Braxton Hicks vs Real Labor Contractions: How You Can Tell the Difference
It can be confusing trying to figure out if the tightening you’re feeling across your abdomen is a Braxton Hicks contraction or a true labor contraction.
Good news, you’re not alone! As a labor nurse, I see many moms come to the hospital thinking they are in labor when they are really having Braxton Hicks contractions.
First off, what is a contraction? Your uterus is a big muscle that your baby lives in. A contraction is that uterine muscle flexing and tightening. Feel your bicep muscle, now flex your bicep and feel again. See how it feels firm now? That is what your uterus feels like during a contraction.
So how do you know when you are having labor contractions or Braxton Hicks contractions? There are a few ways to tell the difference.
What Do Braxton Hicks Contractions Feel Like?
Braxton Hicks contractions are considered the “warm up” contractions during pregnancy. These contractions are tightening of the uterus that are usually not as painful as labor contractions, and don’t cause cervical change.
These contractions are usually felt at the top of the uterus and last about 30-60 seconds, although they can last longer. Most moms characterize them as uncomfortable, but not painful.
Unfortunately, they can happen as early as the second trimester and continue all the way up to delivery.
Some characteristics of Braxton Hicks contractions are that they are:
- Irregular– they come at random intervals and you won’t be able to predict when they will start.
- Worse with activity– the more you do the more you may feel these Braxton Hicks contractions.
- More frequent with a full bladder– sometimes if the bladder is full it can cause Braxton Hicks contractions.
- Better with rest and water- if you take a rest and the contractions feel better or go away then they’re likely not labor contractions.
- Not going to get stronger or more intense- Braxton Hicks contractions usually stay the same intensity and don’t become more painful. Eventually they will start to taper off.
These contractions can be pesky because you may be uncomfortable, but you’re not in labor. There isn’t a whole lot you can do to stop these contractions besides taking it easy, changing positions, and rehydrating.
What True Labor Contractions Feel like
Labor contractions are contractions that occur at regular intervals, become more intense, and result in cervical change. No matter what you do, the contractions don’t stop or become less intense.
These contractions may radiate from your back to the front and have an increased overall intensity compared to Braxton Hicks.
The general rule of thumb is that you can get an idea of how strong your contractions are based on how tight your uterus gets.
- Mild contractions: When you feel the top of your uterus, it feels like the tip of your nose. These contractions will be uncomfortable, but you can usually walk and talk through them.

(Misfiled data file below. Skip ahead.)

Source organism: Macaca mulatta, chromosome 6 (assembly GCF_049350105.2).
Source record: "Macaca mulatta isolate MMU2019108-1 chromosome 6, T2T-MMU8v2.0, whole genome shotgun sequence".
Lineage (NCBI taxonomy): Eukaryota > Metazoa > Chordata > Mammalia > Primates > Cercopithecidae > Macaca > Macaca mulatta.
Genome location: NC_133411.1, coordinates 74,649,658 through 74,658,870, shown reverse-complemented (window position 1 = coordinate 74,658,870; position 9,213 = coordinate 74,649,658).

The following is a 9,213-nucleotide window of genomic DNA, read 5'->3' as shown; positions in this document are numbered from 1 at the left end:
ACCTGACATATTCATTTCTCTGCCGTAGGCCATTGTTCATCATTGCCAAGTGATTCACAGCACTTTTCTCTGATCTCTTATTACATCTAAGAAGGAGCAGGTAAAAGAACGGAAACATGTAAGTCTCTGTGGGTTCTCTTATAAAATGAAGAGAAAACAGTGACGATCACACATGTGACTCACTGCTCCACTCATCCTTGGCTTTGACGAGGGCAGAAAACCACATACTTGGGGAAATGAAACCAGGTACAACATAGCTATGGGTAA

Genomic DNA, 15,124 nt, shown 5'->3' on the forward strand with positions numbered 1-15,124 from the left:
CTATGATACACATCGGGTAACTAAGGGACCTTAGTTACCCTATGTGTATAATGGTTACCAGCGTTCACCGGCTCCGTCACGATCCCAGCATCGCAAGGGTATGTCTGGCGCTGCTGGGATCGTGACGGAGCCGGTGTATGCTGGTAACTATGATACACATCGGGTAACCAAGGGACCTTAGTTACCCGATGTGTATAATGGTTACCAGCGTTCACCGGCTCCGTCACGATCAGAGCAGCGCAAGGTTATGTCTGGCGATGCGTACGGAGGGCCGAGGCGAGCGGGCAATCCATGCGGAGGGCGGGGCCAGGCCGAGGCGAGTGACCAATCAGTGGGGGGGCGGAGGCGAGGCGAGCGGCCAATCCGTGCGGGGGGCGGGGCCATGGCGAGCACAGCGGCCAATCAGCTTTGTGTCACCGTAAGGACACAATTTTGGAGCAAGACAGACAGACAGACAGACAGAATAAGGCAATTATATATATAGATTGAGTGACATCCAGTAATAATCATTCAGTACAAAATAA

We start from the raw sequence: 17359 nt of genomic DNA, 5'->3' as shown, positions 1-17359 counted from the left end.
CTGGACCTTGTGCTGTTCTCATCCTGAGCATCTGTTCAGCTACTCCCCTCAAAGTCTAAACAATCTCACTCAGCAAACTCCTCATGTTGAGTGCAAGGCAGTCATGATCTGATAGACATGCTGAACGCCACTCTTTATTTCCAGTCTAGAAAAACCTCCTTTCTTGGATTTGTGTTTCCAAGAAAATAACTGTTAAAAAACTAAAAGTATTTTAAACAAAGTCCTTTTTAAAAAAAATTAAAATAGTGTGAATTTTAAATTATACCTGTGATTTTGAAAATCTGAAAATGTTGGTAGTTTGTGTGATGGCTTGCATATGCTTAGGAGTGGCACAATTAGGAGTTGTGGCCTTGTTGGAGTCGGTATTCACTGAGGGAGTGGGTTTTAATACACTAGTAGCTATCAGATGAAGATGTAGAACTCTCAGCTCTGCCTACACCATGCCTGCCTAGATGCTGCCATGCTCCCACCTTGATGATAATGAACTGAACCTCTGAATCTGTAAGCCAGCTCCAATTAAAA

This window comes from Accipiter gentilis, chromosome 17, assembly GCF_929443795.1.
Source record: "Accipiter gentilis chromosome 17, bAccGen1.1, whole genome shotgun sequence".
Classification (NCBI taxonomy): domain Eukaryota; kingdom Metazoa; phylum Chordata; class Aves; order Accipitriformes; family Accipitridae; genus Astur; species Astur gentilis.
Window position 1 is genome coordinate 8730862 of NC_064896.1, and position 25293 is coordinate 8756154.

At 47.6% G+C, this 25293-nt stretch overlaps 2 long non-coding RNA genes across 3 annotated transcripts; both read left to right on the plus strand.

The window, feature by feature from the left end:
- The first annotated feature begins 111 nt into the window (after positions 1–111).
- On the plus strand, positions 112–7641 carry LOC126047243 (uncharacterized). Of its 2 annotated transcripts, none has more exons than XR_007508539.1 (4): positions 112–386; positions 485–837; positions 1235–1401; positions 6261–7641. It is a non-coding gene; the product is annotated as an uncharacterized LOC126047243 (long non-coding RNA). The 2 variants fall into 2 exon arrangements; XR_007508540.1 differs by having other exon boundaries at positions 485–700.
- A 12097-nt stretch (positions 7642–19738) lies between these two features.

- Moderate contractions: The top of your uterus is a little tighter than mild contractions and feels like your chin. You may have difficulty talking through these contractions and may have to stop and breath through them.
Strong contractions: These contractions make your uterus feel like your forehead. They are a lot more painful and uncomfortable. Most moms that are having strong contractions can’t talk through them and can focus on nothing else but the contraction.
When to Go to the Hospital:
It can be tricky deciding on when to go to the hospital for contraction pains.
You should go get checked out if:
- You are contracting regularly, about every 2-3 minutes.
- Contractions are becoming more intense and feeling stronger.
- You can’t sit still during the contractions because they are painful.
- You feel a gush of fluid or a constant trickle of fluid that you can’t control.
You should avoid going to the hospital if:
- Contractions are irregular and unpredictable.
- You can tell you are having contractions, but they aren’t uncomfortable.
- You lost your mucous plug but haven’t felt any contractions.
When in doubt, call your provider and go get checked out! Especially if you’re less than 37 weeks pregnant and having regular contractions. Your provider can help determine if it’s baby time or if you are just getting warmed up for labor.
This article was put together using information from the following resource:
- Klossner, N. (2006). Introductory Maternity Nursing. Lippincott Williams & Wilkins.
Meet the Author:
Hey there, I’m Anna! I have been a labor and delivery nurse for four years and am passionate about mamas knowing their choices during labor. I have 3 kiddos, with baby number 4 on the way, so I know how scary labor can be. My goal is to help moms achieve the labor they want and feel comfortable with the process. You can check out more at MommyLaborNurse.com.